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Gender may have replaced ethnic differences as the "skeleton in the closet" in this election campaign, a feminist group opined on Thursday in response to the public fight this week over the place of women in politics.
The Power for Women Organization, which pushes for more women in positions of authority, issued a statement on Thursday attacking the "cynical use of the gender issue in election propaganda" and accused the heads of the major parties of "not being genuinely interested in women's issues."
The statement followed a week of raucous debate that began when Kadima leader Tzipi Livni told Channel 2's Nissim Mishal early in the week that she was the antithesis of the idea that women did not belong in the power centers where security decisions are made.
On Monday, she told a conference of women's organizations that "the Israeli government does not belong to the generals," and called on women to vote for her in order to bolster the position of women in government.
In response, the Likud ran a television ad starting Wednesday that accused Livni of voting against initiatives to empower women in the workplace, as well as against other measures, many of them proposed by Likud and other opposition MKs.
"When we push women to the fore, it's important that these women are worthy of the position, able to make decisions, which Livni has shown she is not," said Likud Knesset candidate Tzipi Hotovely, one of four women to make it into the party's top slots.
"The most important consideration isn't the candidate's gender, but abilities," said Hotovely, noting that Likud MK Gideon Sa'ar, a man, "has done a great deal to advance women's issues as head of the Women's Knesset Caucus."
The fight over the female demographic has heated up because of widespread expectations that a high percentage of women are not planning to vote on February 10. Estimates for undecided women voters have risen to as high as one-third.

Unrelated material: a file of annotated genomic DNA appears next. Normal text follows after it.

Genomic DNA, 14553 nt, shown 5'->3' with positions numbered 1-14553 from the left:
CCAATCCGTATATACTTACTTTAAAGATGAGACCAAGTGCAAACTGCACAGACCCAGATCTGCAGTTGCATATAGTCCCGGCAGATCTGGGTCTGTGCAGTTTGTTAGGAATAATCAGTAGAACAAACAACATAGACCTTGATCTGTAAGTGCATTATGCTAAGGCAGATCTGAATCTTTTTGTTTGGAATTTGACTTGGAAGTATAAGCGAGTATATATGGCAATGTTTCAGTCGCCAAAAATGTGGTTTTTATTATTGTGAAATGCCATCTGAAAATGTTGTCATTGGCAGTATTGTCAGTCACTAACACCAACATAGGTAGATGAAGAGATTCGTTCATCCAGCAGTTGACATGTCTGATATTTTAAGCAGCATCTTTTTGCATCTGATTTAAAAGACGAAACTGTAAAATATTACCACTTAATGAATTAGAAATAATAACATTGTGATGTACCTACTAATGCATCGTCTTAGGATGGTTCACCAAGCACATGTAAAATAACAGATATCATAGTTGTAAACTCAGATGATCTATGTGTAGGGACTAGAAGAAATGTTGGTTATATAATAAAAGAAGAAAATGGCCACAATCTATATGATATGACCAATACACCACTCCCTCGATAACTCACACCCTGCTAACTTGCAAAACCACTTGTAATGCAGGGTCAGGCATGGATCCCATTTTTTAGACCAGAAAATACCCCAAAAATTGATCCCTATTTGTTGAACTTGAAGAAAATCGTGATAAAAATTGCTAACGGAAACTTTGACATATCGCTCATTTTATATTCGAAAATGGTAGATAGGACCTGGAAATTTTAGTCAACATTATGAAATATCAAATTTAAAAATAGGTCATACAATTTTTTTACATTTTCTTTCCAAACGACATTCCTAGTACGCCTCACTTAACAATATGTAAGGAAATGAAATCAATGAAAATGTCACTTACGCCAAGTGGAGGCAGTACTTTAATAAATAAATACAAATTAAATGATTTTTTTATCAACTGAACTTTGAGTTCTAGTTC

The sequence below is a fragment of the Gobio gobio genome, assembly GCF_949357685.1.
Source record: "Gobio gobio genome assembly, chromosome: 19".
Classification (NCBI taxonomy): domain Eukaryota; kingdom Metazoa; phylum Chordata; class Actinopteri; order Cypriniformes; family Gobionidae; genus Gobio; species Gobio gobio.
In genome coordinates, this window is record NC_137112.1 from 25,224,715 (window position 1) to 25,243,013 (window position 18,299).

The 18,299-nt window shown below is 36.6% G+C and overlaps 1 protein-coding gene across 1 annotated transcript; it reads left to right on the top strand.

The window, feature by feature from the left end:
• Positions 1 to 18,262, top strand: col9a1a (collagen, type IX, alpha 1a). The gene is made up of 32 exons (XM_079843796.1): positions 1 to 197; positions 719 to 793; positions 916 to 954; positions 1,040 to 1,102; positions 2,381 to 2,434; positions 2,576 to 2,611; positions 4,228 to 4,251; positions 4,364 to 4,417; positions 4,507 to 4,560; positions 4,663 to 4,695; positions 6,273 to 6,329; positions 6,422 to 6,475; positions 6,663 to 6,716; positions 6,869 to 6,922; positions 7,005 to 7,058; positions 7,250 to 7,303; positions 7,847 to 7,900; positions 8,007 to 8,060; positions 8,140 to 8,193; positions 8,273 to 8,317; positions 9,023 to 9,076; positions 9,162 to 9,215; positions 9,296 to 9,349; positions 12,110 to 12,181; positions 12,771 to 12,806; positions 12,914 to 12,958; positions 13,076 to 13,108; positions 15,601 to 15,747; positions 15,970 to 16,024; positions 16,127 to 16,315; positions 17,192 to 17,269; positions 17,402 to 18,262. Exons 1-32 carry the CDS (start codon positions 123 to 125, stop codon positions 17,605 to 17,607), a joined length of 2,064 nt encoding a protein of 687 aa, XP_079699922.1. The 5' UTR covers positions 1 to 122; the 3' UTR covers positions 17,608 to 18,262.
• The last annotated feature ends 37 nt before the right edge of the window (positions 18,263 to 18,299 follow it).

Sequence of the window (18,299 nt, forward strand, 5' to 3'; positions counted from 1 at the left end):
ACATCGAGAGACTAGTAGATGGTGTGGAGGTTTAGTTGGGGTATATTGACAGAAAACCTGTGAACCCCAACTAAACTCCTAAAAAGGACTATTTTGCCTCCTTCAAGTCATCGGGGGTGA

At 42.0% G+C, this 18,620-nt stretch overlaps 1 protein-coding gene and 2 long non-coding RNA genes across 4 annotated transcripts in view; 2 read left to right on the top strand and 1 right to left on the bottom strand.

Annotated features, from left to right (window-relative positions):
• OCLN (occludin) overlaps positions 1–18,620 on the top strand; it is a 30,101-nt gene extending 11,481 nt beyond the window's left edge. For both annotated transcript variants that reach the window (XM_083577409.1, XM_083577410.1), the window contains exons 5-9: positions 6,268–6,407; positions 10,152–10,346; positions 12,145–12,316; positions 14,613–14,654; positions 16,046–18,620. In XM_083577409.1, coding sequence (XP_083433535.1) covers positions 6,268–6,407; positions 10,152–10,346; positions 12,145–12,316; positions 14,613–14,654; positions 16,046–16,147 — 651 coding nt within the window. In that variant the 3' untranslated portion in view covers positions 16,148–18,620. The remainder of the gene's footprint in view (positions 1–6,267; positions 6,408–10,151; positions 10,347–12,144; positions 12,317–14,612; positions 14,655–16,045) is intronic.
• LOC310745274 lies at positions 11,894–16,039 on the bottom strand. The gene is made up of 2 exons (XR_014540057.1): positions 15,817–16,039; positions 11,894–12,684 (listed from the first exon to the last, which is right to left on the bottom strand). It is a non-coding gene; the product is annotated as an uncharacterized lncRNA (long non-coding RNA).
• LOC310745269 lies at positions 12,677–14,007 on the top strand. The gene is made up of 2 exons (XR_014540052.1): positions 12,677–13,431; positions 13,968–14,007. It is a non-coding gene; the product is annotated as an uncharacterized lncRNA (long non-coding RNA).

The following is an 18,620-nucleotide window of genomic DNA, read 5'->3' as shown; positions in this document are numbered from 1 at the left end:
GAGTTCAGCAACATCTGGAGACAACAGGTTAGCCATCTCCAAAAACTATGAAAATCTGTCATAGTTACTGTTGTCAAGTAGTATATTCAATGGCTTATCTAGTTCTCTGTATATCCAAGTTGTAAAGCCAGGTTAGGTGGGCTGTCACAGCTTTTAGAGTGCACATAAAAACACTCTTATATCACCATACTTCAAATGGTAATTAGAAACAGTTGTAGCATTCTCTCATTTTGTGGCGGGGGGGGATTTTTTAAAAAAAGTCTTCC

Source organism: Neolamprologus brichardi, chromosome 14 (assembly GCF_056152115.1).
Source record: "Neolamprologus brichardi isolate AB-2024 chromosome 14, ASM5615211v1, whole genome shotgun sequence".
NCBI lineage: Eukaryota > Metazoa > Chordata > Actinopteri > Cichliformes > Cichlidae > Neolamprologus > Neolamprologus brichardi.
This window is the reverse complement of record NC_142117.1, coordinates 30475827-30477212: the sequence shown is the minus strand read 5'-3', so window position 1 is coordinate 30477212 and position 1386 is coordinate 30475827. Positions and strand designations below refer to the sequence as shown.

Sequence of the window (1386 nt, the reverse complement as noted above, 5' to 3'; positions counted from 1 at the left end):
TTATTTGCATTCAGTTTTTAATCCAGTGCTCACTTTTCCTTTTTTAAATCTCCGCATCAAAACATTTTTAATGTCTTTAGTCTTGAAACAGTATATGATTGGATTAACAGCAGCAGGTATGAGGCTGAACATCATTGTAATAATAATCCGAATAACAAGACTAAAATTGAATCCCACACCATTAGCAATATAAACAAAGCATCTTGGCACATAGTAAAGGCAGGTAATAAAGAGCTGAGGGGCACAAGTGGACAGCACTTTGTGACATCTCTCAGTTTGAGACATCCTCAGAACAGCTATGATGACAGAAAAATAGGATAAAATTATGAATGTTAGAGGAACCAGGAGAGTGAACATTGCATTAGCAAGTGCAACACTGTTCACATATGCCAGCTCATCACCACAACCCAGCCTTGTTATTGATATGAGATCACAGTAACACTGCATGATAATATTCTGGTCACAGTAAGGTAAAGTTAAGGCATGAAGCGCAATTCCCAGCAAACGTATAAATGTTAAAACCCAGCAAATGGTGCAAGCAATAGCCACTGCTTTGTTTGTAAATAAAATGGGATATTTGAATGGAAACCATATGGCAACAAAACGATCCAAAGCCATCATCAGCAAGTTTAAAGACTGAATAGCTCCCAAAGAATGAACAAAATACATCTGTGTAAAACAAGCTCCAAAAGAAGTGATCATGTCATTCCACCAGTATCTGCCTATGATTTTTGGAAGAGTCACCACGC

The high number of undecideds and low expectations for turnout mean they can be won over, say many political strategists. In a close race for the top between Kadima and Likud, they may even be the deciding bloc - assuming enough of them vote as a bloc.
But other parties have gotten in on the act. Labor chairman Ehud Barak insisted this week that Israel would be "a more efficient and united society if more women broke through the glass ceiling." Israel Beiteinu has taken particular pride in having seven women in the top 20 slots of its Knesset list, and the party has polled as high as 16 Knesset seats.
"It's become fashionable in this election to talk about supporting women. But the ones who are acting on this ideal are those who actually have more women in positions of authority," said Israel Beiteinu Knesset candidate Anastasia Michaeli, a pregnant mother of seven who is ninth on the party's list.
According to Michaeli, "a woman who stays home often works harder than some of those in positions of power, in my opinion. Both have their place and should be appreciated. At the same time, doing both as a pregnant mother in the Knesset is the best example for women."
In a talk to Tel Aviv schoolchildren on Thursday in which she defended her feminist record from the Likud attack, Livni may have spoken for most of the women candidates in commenting that, for her part, she had "entered politics in order to push political agendas I didn't think anyone else was pushing, and not from feminism."
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